Federal prosecutors yesterday obtained a court order to seize book, movie and lecture profits from Watergate mastermind G. Gordon Liddy, who still owes the government more than $23,000 of the fine imposed after his conviction nine years ago.
Liddy, described as Watergate's tight-lipped mystery man, has written two books and launched a whirlwind career on the college lecture tour since he was released from prison in 1977, declaring himself a pauper.
The U.S. Attorney's office yesterday moved to cash in on Liddy's profits to satisfy the balance of his original $40,000 fine imposed by now senior U.S. District Judge John J. Sirica. The action came after Liddy had breached a 1980 agreement to pay off the debt in $5,000 installments every three months.
Liddy -- who once told a college audience that "I answer to my conscience; in the end, all men do" -- told government lawyers last month that he had not paid his fine because he had to pay his legal bills and his children's college education costs, sources said. He could not be reached for comment yesterday.
When he left prison, Liddy told a U.S. magistrate that he had $337,500 in debts, about $250,000 of which were in legal fees. Liddy has no bank accounts in his name, but according to tax returns, he earned more than $100,000 in 1980, sources said.
Yesterday, the federal prosecutor's office -- through the court order -- claimed first dibs on any assets of Liddy's held by the William Morris Agency, his book agent; Brian Winthrop International Ltd., the Broadway booking house that sets up Liddy's lecture dates, and St. Martin's Press, his publisher.
"We think they have some money that's due to him and we'd like it," said assistant U.S. Attorney Royce C. Lamberth, the head of the civil division in the prosecutor's office. Lamberth said yesterday that all other Watergate defendants have paid off all fines.
Lamberth said that when Liddy was released from prison, he surrendered a $3,000 life insurance policy to the government to help defray his fine. Liddy then made sporadic payments on the fine, totaling $5,000, until December 1980 when he agreed to start paying $5,000 every three months, Lamberth said.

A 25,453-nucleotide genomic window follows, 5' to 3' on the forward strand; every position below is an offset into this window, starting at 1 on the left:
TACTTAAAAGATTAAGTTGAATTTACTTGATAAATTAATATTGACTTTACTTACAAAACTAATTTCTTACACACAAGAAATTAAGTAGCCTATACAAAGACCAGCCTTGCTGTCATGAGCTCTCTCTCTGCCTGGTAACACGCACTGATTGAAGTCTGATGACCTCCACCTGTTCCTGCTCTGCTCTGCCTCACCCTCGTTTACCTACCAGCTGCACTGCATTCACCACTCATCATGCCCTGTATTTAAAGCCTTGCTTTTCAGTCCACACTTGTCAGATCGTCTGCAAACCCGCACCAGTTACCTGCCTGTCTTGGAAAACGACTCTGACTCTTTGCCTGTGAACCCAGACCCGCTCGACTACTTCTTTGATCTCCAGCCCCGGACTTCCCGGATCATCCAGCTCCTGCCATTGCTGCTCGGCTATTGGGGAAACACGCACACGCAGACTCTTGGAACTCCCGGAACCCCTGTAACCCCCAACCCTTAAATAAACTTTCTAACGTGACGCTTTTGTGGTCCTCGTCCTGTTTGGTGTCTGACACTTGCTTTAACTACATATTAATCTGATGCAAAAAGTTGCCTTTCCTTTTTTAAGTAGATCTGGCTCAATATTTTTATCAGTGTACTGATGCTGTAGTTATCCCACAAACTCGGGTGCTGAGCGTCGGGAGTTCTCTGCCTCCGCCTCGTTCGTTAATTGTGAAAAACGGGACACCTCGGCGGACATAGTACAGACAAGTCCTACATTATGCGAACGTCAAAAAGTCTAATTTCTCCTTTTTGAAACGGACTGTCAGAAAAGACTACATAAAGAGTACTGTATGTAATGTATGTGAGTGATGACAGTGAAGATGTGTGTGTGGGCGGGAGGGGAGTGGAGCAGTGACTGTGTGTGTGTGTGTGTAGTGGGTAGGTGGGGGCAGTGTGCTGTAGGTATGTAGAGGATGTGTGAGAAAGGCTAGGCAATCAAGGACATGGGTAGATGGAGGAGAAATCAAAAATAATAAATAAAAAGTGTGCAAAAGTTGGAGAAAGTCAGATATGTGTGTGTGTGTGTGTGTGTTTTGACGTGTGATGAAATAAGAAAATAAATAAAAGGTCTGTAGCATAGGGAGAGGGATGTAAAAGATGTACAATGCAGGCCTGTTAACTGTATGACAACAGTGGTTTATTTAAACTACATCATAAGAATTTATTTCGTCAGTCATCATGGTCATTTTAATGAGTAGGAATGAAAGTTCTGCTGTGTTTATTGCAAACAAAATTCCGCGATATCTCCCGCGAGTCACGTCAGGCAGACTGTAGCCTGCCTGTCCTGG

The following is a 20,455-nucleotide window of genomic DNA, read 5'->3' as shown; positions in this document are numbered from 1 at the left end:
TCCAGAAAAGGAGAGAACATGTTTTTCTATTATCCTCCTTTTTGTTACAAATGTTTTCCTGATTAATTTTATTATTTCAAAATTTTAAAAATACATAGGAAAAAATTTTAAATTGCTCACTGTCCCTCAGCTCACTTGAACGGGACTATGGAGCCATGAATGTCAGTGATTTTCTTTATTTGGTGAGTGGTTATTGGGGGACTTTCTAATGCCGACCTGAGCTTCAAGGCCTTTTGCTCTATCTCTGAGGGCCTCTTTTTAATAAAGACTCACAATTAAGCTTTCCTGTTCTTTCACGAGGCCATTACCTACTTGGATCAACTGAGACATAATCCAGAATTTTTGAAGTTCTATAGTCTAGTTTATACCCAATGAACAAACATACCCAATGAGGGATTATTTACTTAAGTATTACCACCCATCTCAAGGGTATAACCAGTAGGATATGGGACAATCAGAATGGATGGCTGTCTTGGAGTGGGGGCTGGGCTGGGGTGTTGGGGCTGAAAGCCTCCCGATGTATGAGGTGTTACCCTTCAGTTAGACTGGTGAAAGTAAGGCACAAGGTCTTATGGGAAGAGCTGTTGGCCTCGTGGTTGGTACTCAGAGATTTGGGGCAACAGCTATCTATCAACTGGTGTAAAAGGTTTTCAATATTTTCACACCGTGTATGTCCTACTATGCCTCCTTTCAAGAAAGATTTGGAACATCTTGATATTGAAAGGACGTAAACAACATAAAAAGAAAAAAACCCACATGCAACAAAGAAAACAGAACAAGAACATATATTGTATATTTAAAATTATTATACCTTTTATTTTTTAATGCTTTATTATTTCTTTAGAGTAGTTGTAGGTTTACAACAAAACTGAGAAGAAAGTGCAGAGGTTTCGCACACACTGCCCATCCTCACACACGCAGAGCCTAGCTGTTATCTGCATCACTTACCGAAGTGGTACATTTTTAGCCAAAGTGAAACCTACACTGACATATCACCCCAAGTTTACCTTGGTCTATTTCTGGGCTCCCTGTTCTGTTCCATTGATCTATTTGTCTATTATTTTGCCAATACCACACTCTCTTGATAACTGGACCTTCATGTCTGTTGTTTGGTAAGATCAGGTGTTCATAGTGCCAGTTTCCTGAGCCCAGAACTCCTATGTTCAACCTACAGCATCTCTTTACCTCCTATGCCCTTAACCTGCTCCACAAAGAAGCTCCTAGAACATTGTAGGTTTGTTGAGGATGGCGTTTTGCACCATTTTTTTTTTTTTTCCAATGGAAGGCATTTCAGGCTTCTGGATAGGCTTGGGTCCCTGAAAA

That agreement was reached after the prosecutor's office read press accounts that described Liddy as a virtual folk hero on the college lecture circuit, recounting his personal philosophies and childhood tales of baking and eating a rat -- at a fee of $3,250 per appearance.
The first installment on Liddy's payment was due Feb. 15, 1981, Lamberth said, but went unpaid. Liddy did pay a total of $8,000 in August 1981, Lamberth said, but nothing since.
Liddy and his lawyers can go to court and challenge the government's demand for his assets, contending, for example, that other debts should be paid first. But, Lamberth said, "I think the first priority should be payment of a criminal fine that is nine years old."
As it stands now, Liddy still owes the government more than $23,000, Lamberth said, after paying off about $16,200.
At this point, Lamberth said, Liddy's options to negotiate with the government are at an end. "I will agree to payment in full. Short of that, I don't know of anything that I'll agree to," Lamberth said.
As a result of the court order issued yesterday, all three New York firms have 10 days to tally up whatever assets of Liddy's they may hold and inform the government of the amounts. If the debt is not satisfied, Lamberth said the government could move to hold Liddy in civil contempt of Sirica's 1973 order directing him to pay the $40,000 fine immediately.
"What we are frankly interested in is the money, not the contempt," Lamberth said yesterday. "If we can get the money, we'll close the books."